The Penguins took game one from the Capitals at Verizon Center in our nation’s capital on Thursday night. It was a huge win that gave home-ice advantage to the Penguins, and it wouldn’t have been possible without the play of Marc-Andre Fleury. The goaltender who’s got that charm-filled smile also has a lot of poise.
He withstood 35 shots on goal, saving 33 of them. The defense was also solid in front of him, blocking 29 shot attempts. With a little more than three minutes to go in the final period and trying to preserve a 3-2 lead, the scramble in front of the net made a Black Friday crowd at Ross Park Mall look like a controlled military unit. Some how, Fleury (and company) were able to keep the puck out of the net, despite being ran over by Alex Ovechkin, who registered one of the Capitals’ two goals Thursday. It was one of many brilliant moments the Flower had Thursday.
Even though save of the night probably went to Jake Guentzel (and deservedly so), it doesn’t take away from the fact that Fleury was amazing. Neither goal he allowed can really be pinned as “his fault.” Alex Ovechkin, the most prolific goal-scorer of his generation, was given time and space at his favorite spot on the ice. He had more than enough time to pick a corner and fire away. The other goal was far more hideous from the Pens’ side of things. Evgeny Kuznetsov was left wide open on the weak side and former-Penguin Matt Niskanen found him on a crisp, cross-ice pass, giving Kuznetsov a wide-open net.
The most crucial aspect of this performance is that it was a road game against the team who boasted the best home-ice record in the regular season. Fleury struggled mightily on the road this year. Here’s a look at his home/road splits:
Home: 14-3-2, 2.52 GAA, .928 save percentage
Road: 4-7-5, 3.58 GAA, .887 save percentage
Yeah, that’s about as night and day as you can get, and in order for the Penguins to have a prayer to beat Washington in back-to-back years, Fleury has to play at an elite level, especially on the road. If he has more performances like game one, he gives the Penguins a great chance of disposing the President’s Trophy winner in consecutive seasons.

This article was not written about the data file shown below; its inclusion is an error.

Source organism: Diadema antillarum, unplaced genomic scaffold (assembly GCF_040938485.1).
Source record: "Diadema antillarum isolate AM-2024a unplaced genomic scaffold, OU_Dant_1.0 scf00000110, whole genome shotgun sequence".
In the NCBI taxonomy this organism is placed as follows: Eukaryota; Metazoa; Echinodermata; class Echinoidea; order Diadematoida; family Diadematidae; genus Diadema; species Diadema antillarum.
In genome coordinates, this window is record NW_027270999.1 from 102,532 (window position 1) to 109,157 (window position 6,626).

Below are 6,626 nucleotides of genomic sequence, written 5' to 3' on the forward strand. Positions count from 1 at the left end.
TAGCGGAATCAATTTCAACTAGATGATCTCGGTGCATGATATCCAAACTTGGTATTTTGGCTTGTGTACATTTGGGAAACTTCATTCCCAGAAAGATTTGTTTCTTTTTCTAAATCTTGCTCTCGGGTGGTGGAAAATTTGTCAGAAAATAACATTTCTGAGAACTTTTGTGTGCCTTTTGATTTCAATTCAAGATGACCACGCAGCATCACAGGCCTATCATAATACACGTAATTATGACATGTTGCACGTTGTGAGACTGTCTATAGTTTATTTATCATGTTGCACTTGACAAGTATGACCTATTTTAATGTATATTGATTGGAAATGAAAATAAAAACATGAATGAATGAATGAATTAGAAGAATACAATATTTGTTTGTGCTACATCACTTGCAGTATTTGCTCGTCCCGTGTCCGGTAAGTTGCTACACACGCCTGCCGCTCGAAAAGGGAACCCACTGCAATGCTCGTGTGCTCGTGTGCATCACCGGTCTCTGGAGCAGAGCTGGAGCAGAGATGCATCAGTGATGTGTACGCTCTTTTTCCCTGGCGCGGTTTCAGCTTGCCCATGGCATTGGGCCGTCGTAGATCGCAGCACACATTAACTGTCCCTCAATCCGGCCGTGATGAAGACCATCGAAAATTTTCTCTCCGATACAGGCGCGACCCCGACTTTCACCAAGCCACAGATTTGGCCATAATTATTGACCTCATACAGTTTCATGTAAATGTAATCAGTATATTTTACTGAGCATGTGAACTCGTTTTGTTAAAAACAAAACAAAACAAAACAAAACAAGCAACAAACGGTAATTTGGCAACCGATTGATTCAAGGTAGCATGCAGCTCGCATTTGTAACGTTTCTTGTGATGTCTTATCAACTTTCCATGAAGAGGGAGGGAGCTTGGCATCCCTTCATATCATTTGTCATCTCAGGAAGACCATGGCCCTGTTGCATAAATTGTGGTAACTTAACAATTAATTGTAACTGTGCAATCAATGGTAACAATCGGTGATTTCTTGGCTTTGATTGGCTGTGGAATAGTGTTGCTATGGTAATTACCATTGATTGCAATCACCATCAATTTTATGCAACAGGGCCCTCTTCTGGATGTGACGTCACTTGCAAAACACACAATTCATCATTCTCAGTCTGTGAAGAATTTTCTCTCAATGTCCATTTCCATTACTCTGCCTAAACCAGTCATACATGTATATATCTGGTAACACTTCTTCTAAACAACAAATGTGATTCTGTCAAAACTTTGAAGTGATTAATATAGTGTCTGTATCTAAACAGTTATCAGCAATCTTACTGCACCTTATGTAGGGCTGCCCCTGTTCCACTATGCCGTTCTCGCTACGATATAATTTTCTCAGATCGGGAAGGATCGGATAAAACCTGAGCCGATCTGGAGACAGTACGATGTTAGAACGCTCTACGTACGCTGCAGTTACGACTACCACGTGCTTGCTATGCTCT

Last season, Fleury’s starting job had been won by rookie goaltender Matt Murray, whose poise and efficient play had given the Penguins the stability in net. Fleury had been sidelined with a concussion and there was no reason to believe he wouldn’t be the starter until Murray’s play was so good, it was impossible to take him out. Ever since then, Fleury has been thought of as the number two goalie in Pittsburgh. Rumors flung around from then until the trade deadline of this year that Fleury would be traded out of town so the Penguins could protect Murray over Fleury in the upcoming Expansion Draft this offseason, where only one goalie can be protected. When most everyone was thinking that Fleury should have been traded by the deadline, General Manager Jim Rutherford decided to hold onto him, stating that the Penguins would need him down the road.
Maybe Rutherford can make a living as a psychic on the side.
It was clear that Fleury was uncomfortable with the goalie situation all season. He had been used to starting 60 games a year for so long, and now this year, that rhythm was gone, and eventually the starting job given to Murray.
Fleury’s smile didn’t dissipate. He just kept being himself.
Now, the team needs him. Now this year, the tables have turned. Murray’s the one out with an injury (also with no end in sight) and Fleury is the only chance the Penguins have in net that can lead them to another Stanley Cup.
Fleury’s play against Columbus in the first round followed the same trend from the regular season: great at home, shaky on the road. This wouldn’t fly against Washington. He knows that. Thursday night showed that Fleury not only still has it, but it also showed that this is a man his team believed in, from his teammates all the way up to the front office.
Marc-Andre Fleury is an amazing goaltender. He deserves every good thing from every person associated with the Penguins. He could’ve pouted last year sitting on the bench, but he didn’t. He could’ve demanded a trade for a better situation for himself, but he didn’t. His loyalty is unsurpassed and he deserves the backing of every single fan, player, and executive. And if this is the way he goes out, playing his heart out and leading the Penguins to a fifth Stanley Cup, it’ll be a better tear-jerker for the ages.